could render his situation agreeable was supplied
by the kindness of the elector. Well
was it that he had found such a friend, and such
a place of retreat, for scarcely had he left
Worms, before the young emperor, to keep the
Pope and his party in humor, published an edict,
which would have removed him from all
future labor.”

Here Mrs. Athearn requested on of the older
ladies, to bring her from the library, an old
French royal quarto,—the Histoire du Concile
de Trente,
a French translation of the History 14(4)r 167
of the Council of Trent, from the Italian, by
Father Paul.

It had belonged to her father, whose taste for
antique works had led him to search out and
collect in his various travels, numerous literary
productions of other ages in different languages,
which she now often found of immense value to
her as books of reference.

It was some time before the young lady returned
with the desired volume; when she did,
she made an apology for her absence, by saying
“it was so covered with dust, it was a long time
before she was able to find it.”

Mrs. Athearn looked mildly but seriously at
Alice, to whose charge the care of dusting and
keeping in order the books of the library was
intrusted, and the poor little girl colored to her
eyes. And the smiles she encountered from her
companions around, when she turned from Mrs.
Athearn’s
glance to hide her blushes, had no
tendency to put them to flight—for she had said
in apology for some of the grey coats of her
books only the day before,

“That it was of no use to brush up the old
Fathers on the top shelves; they were not like
to be looked at except by old folks,—and if the
books were some rusty, they might look as well
as their readers—all the rubbing in the world
would not make them look bright and new.”

Mrs. Athearn said nothing; it was not necessary.
The little girls all felt that one glance of
their teacher’s dark eye was sufficient to bring 14(4)v 168
them back to the path of duty—“it made them
feel so ashamed when they had been guilty of
neglect.”

Mrs Athearn opened the book and read to
the young ladies in English, an abstract of the
edict issued by the emperor immediately after
Luther’s departure. Its purport was this.

He first stated it to be his duty and determination
to defend and nourish the interests of
religion in his dominions, and to extinguish all
heresies in their earliest stages. He stated that
Martin Luther had attempted to infect Germany
with the contagion of his opinions, and that the
nation was in imminent danger unless immediate
remedies were applied—that the holy Pope Leo,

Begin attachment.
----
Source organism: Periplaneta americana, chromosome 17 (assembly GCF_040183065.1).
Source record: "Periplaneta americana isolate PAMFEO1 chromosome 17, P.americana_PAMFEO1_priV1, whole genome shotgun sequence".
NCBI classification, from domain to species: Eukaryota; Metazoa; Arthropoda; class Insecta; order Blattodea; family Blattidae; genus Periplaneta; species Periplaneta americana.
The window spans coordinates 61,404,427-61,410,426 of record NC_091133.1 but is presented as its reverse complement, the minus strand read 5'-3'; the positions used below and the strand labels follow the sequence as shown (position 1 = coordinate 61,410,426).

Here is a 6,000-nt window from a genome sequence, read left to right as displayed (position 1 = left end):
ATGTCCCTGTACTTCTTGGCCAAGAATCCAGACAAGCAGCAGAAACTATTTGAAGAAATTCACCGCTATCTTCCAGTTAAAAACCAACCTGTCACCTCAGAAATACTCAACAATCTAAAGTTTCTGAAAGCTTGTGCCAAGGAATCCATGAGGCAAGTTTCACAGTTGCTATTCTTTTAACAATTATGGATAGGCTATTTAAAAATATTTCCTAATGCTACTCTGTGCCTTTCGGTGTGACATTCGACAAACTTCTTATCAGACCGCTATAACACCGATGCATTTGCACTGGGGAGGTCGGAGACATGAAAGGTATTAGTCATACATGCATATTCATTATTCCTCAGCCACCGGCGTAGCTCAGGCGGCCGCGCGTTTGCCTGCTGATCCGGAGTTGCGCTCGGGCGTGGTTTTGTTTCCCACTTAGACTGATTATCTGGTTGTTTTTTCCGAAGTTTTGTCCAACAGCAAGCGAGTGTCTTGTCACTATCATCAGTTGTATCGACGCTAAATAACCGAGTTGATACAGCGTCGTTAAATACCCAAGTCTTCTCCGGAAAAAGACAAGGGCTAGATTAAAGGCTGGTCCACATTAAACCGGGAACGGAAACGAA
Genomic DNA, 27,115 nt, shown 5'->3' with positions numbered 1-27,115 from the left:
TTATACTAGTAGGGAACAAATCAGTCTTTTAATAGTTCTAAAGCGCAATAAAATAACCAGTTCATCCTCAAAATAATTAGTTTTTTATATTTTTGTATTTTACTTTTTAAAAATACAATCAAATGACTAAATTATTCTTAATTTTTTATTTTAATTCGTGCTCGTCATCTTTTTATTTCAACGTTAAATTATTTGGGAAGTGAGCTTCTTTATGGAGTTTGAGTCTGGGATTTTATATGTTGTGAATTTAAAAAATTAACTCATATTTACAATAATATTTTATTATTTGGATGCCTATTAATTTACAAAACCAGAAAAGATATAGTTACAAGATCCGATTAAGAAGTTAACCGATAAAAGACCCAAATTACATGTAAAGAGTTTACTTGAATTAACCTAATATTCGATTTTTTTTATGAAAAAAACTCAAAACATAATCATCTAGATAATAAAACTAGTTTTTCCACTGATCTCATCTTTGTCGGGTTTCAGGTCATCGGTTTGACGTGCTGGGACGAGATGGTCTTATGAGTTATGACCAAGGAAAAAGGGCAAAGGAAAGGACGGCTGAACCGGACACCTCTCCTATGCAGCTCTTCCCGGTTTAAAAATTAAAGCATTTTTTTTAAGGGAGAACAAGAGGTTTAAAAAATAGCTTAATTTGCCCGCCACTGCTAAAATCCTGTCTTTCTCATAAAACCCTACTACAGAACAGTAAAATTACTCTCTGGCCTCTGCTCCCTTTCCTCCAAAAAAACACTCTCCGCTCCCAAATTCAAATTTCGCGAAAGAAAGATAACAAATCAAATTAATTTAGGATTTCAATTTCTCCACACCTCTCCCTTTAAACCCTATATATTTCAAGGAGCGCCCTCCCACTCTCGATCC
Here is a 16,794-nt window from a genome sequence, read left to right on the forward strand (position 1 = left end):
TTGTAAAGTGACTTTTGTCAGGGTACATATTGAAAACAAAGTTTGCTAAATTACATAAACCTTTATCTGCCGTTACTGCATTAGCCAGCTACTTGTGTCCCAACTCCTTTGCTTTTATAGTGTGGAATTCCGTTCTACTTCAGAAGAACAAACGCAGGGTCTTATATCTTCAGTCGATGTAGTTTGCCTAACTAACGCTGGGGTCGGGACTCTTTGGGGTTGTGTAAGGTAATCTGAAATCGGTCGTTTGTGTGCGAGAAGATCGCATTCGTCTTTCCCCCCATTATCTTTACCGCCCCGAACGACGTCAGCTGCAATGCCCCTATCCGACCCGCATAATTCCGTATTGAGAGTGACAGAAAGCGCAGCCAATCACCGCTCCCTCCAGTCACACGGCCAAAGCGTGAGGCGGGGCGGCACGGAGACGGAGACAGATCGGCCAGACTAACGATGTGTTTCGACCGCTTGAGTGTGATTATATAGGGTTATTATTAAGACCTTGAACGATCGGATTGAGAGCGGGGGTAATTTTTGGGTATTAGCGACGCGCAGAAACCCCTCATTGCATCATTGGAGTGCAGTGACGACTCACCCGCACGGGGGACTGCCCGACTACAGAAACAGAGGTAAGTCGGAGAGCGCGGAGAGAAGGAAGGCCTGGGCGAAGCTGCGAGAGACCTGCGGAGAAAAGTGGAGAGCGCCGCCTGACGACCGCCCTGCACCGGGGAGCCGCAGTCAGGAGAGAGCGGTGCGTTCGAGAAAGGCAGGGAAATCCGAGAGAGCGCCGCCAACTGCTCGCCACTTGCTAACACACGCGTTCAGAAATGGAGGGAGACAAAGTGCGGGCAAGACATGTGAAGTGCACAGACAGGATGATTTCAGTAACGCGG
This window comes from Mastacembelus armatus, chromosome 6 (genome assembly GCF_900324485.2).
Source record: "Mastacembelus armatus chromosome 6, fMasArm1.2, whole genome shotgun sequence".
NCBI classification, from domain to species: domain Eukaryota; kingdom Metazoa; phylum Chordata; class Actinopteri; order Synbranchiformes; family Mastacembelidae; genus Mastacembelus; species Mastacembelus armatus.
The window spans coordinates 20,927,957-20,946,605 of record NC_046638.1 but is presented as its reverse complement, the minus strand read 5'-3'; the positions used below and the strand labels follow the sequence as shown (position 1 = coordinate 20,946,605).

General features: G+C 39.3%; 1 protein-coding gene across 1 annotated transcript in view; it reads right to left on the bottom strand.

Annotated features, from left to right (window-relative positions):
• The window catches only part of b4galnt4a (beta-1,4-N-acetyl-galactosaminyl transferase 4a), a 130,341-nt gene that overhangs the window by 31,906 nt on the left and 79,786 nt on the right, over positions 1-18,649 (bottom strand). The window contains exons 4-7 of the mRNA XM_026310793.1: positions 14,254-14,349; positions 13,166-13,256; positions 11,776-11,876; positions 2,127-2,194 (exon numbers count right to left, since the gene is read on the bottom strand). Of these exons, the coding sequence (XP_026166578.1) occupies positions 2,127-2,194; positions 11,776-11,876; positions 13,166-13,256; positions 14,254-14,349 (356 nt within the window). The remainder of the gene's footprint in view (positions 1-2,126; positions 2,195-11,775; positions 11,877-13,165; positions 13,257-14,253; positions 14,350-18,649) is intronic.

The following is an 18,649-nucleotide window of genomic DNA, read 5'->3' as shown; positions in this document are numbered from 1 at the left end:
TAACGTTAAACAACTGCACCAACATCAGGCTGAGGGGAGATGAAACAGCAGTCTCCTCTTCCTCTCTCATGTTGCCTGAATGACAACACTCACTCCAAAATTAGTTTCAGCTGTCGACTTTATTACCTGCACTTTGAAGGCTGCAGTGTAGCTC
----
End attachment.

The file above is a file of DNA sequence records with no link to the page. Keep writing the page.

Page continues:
after having exhorted that monk in a very
fatherly manner, in vain, had been obliged, with
the Sacred College, to condemn his writings
and to declare him a heretic, unless within a
certain prescribed period, he should revoke his
opinions—of which sentence the apostolical
nuncio had given him a copy, entreating him,
(Charles,) as the true protector of the church,
to publish it throughout the empire, and through
the whole extent of his dominions. That, meanwhile,
Martin, instead of amending, or returning
to his duty, was writing, from day to day, Latin
and German books, filled with heresies, some of
which he specified. Not one of his writings,
continued the emperor, but is pestiferous—not
one which contains not mortal poison—not a
word even which is not pure poison.

14(5)r 169

Therefore, wishing to follow the steps of the
Roman emperors, his predecessors, after having
conferred with the electors, the princes, and
the States of the Empire, as also with his private
council, composed of persons selected from all
the nations under his domination—he had, with
their advice and unanimous consent, to remove
all causes of complaint and contest among those
who affirmed that Luther ought to be heard in
his own defence, before proceeding to the execution
of the Pope’s bull—(although perhaps it
was not suitable to hear a man, condemned by
the Pope, obstinate in his wicked opinions and
publicly known as a heretic—) he had, nevertheless,
cited him by one of his heralds—(not for
the purpose of examining and judging matters of
faith that was the Pope’s province—) but to lead
him if possible, into the right way, by weighty
and salutary exhortations. In short, he related
how Luther was introduced into the Assembly—
upon what he had been interrogated—what he
had answered, &c. In conclusion he added,
that on account of the obligations he was under
to God, the duty he owed to the Pope, and the
imperial dignity with which he was clothed, by
the counsel and consent of the electors, of the
States of the Empire, and in execution of the sentence
of the Pope, he declared Martin Luther a
notorious heretic, and commanded that he should
be publicly viewed as such. He forbade all to receive
him, or protect him in any way. He ordered 14(5)v 170
all princes and States of the Empire, under the
accustomed penalties, to seize and imprison
him after the expiration of twenty-one days,
and to pursue all his accomplices, and adherents,
depriving them of all their possessions,
both personal goods and real estate. He forbade
also the reading or retaining any of his
books—ordering princes and magistrates to burn
and abolish them entirely. And inasmuch as in
divers places, abridgments of his works were
made and printed, he absolutely forbade them
hereafter to be printed—commanding the magistrates